July 1, 2019
Roth IRAs are a robust way to save for retirement. You pay taxes up front on a Roth IRA — but after enrollment, all growth and withdrawals are tax-free.
For those with higher income levels, traditional IRAs are usually the favored investment because Roth IRA contributions have an income cap.
In 2019, if your modified adjusted gross income (MAGI) is $137,000 (single) or $203,000 (married filing jointly or qualifying widow[er]), you may not contribute to a Roth IRA.
So how can you utilize a Roth IRA if you’re in a higher income bracket?
There is a backdoor method to opening a Roth. You can open a traditional IRA, and then roll the money into a Roth (once per year).
Anyone can convert money from a traditional IRA to a Roth IRA, no matter your earned income level. You can also roll an unlimited sum from an existing traditional IRA into a Roth IRA.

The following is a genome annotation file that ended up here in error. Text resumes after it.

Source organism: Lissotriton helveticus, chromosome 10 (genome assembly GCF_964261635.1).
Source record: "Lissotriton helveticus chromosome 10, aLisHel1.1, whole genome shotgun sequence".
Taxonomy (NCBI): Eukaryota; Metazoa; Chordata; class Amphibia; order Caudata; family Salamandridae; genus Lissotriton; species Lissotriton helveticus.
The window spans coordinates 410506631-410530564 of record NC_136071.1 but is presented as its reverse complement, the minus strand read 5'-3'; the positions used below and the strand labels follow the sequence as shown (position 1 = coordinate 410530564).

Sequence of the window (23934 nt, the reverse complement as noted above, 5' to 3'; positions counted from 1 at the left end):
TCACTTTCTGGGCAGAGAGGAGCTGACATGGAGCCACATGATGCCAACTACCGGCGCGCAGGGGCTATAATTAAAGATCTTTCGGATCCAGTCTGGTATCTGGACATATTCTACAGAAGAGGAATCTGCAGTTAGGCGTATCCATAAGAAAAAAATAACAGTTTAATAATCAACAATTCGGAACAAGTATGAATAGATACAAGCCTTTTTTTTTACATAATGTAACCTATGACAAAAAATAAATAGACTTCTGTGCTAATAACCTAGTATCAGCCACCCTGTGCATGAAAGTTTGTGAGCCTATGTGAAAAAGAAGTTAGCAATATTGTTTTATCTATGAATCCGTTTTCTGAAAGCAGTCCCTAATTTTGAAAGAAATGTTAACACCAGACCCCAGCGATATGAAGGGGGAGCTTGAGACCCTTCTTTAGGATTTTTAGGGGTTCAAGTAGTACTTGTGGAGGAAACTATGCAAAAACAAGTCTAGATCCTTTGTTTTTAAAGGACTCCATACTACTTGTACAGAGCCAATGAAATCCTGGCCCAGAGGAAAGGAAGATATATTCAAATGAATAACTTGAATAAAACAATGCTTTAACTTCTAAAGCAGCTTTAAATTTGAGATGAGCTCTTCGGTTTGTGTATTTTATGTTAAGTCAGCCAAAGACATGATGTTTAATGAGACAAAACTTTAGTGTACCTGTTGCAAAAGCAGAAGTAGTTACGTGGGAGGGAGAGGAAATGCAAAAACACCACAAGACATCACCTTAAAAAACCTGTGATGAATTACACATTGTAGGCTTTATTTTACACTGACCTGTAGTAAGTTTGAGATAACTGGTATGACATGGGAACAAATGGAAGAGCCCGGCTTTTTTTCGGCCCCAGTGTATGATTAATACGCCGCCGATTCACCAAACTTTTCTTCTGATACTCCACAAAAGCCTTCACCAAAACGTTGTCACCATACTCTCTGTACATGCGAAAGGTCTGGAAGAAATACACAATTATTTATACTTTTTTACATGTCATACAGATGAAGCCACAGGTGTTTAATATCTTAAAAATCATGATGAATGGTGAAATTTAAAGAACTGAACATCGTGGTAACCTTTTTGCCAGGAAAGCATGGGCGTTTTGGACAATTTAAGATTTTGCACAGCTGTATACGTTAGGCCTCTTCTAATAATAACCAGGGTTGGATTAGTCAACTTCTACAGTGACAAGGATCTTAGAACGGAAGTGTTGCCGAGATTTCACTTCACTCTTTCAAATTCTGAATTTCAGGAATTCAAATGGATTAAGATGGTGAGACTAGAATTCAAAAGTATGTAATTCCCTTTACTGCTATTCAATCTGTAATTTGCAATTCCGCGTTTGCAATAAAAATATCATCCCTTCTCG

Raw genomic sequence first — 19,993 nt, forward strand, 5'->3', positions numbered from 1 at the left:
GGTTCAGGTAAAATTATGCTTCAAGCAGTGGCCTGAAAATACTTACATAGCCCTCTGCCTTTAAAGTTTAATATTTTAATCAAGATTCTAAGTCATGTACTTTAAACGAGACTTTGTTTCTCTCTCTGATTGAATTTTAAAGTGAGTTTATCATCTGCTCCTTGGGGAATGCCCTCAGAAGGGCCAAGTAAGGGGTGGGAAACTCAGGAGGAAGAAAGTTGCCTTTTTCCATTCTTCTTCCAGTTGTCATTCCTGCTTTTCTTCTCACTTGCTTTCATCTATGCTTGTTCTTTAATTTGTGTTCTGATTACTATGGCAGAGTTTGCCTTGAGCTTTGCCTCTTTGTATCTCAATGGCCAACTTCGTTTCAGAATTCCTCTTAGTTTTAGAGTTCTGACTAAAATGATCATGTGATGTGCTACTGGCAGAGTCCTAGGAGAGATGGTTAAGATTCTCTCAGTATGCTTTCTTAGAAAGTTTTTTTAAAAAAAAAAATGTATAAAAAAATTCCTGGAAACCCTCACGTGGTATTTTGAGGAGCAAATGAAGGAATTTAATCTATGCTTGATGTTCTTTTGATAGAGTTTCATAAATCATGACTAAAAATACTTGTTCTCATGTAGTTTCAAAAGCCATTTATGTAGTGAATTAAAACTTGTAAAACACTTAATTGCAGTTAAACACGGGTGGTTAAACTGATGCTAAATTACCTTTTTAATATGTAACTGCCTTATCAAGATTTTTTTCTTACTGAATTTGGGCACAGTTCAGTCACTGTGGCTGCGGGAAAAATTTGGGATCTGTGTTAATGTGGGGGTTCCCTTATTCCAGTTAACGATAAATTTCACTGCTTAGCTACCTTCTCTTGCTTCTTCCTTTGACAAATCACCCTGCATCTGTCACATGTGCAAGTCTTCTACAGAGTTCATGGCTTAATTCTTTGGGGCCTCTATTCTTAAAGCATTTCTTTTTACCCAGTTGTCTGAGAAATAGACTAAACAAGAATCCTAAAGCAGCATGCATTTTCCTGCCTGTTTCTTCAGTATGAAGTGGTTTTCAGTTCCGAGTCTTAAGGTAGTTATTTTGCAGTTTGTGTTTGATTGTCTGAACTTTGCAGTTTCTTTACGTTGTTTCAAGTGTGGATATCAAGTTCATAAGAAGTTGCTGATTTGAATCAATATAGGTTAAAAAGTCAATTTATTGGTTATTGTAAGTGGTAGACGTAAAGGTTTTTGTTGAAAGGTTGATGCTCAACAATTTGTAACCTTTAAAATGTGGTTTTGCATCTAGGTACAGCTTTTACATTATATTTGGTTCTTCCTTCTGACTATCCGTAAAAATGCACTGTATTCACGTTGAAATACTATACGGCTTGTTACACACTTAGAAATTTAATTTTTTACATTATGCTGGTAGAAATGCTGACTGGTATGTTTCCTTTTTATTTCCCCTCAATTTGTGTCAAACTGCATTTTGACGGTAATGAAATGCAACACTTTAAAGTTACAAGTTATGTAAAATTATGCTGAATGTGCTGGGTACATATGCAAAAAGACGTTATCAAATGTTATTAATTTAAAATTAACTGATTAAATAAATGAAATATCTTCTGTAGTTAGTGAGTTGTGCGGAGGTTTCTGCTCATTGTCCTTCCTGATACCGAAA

We aren’t trying to trick the IRS — this conversion is legal. You must still pay taxes on any money in your traditional IRA that hasn’t already been taxed.
There are a few implications to be aware of if you’re considering a backdoor Roth conversion.
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Since the Tax Cuts and Jobs Act (TCJA) passed into law, the deduction for personal exemptions is suspended for tax years 2018 through 2025.
Although the exemption dollar amount is zero, eligibility to claim an exemption may make you eligible for other tax benefits.
If you have retirement on your mind, the big question is this: Are you in a financial position to do so? While nothing replaces the advice of a seasoned advisor, you can take your first step to answering this question by applying a simple 5-step calculation.
It could be that QuickBooks is still the best choice for you. It’s an excellent product and many owners use it successfully.
But it’s definitely worth a conversation with your accountant. Ask what other solutions on the market might better align with your business structure.